‘Kshetra Dance’ company was established by Santosh in 2003 with an aim to promote the traditional Kalakshetra style of Bharatanatyam & to provide training in a more refined way to all age groups across the UK….writes Prof. Geetha Upadhyaya

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Santosh Menon, Kshetra Dance’ company

When once thinks of Indian classical dance, the genre that springs to mind is the most popular south Indian classical dance – Bharatanatyam.  In the past, the dance was taught mostly by male teachers while the performers were females and hence it was rare to find male dancers.

However, that is not the case now as men are set to change the scene and there are many prominent male dancers worldwide.

One such gifted male dancer is the UK based Santosh Menon who started his dance journey at the age of four with his sister, and father, the late Gemini Gopalakrishnan Nair (disciple of the legendry Uday Shankar).

Continuing his training with Kalamandiram Shymala Ravindren and Kalakshetra Rekha Sanu for 13 years, Santosh pursued his love for dance by joining Kalakshetra College of Fine Arts, Chennai where he obtained his post-graduation in Bharatanatyam and Carnatic Vocal.

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Santosh Menon, Kshetra Dance’ company

He also studied Mohiniattam from Kalamandalam Kshemavathy in Kerala and Gopika Varma, Chennai. His Kuchupudi training was with the legendry Vempatti Chinasatyha and Mosali Kanti Kishor.

Santosh became a guest artist / teacher of Kalakshetra for two years before he moved to Hong Kong as a dance teacher at ‘Yoga Plus’.

Santosh was a visiting scholar at the University of Hong Kong while serving as the artistic director of ‘Passion India’; a Hong Kong based company, which promoted Indian Classical Dance and Yoga.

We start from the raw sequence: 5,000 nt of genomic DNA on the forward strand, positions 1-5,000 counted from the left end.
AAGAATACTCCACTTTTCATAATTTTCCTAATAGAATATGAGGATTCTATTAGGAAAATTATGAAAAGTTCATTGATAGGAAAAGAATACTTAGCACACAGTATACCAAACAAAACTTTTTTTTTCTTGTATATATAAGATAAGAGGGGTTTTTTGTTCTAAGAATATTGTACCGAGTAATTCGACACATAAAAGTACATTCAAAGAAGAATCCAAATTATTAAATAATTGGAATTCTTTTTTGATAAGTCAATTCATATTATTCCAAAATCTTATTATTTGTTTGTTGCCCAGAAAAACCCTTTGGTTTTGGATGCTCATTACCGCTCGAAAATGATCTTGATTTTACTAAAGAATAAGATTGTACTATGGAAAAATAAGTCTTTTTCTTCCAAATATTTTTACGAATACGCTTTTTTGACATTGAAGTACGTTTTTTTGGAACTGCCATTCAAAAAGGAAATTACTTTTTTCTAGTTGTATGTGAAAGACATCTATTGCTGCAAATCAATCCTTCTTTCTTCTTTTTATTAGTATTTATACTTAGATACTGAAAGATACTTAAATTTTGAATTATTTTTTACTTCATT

‘Kshetra Dance’ company was established by Santosh in 2003 with an aim to promote the traditional Kalakshetra style of Bharatanatyam & to provide training in a more refined way to all age groups across the UK.

Santosh has performed in prestigious festivals in India, Dubai, Hong Kong and UK. He has also conducted dance workshops in various International schools and Universities in India, Hong Kong, UK and US. At present, he is in UK as a dance teacher, choreographer and performer

Santosh Menon, Kshetra Dance’ company

The company’s mission is to make Bharatanatyam relevant to the 21st Century Britain, increase awareness & appreciation of this beautiful art form by engaging with diverse audiences through narrative that everyone can relate to the unique and inspiring artistic experience.

Santosh is keen to keep the dance to its purest form but creating more diverse adaptation of Indian classical dance achieves its aim by providing regular dance training, workshops in schools & libraries and by producing and promoting performances that reaches culturally diverse communities across the UK.

Kshetra Dance Company teaches Bharatanatyam from beginners level to an advance level including any preparations for the ISTD and professional board exams, training in nattuvangam (training in wielding the cymbals), classical vocal singing, Kuchipudi and Mohinattam.  Santosh works with a variety of artists across the country and in India too.

Kshetra Dance Company plans to collaborate with local charities such as Cancer Awareness UK to produce a performance based on the effects on the families of those afflicted with cancer.

Santosh has experimented with intriguing themes and one of them is the dance drama comparing Darwin’s theory of evolution and the ten incarnations of Vishnu, the Hindu deity.  The ‘Lord of Dance’ created by Santosh with four exuberant male Bharatanatyam dancers won great acclaim in Leeds and London.

‘In Britain, the awareness of the Indian culture and heritage is still low as compared to the Bollywood dance but the purity and integrity of the rich Indian culture can only be portrayed through Indian classical dance and not Bollywood dance. The Indian culture has much to offer and it would be great for Britain’s youth and society to relate with and learn many things from the Indian tradition, culture and mythology and history’ feels Santosh.

Santosh is keen to see better funding and greater opportunities for south Asian arts, especially the small scale companies and wants to work together as it is a sure step to success and also this will increase the awareness and promotion of south Indian classical dance.

Asian Lite wishes Santosh every success in his dancing career!

Prof. Geetha Upadhyaya

Prof. Geetha Upadhyaya, OBE, M.B.B.S., M.D., Ph.D., D.Lett, will writes about arts and culture besides health related articles for Asian Lite. She can be contacted on )




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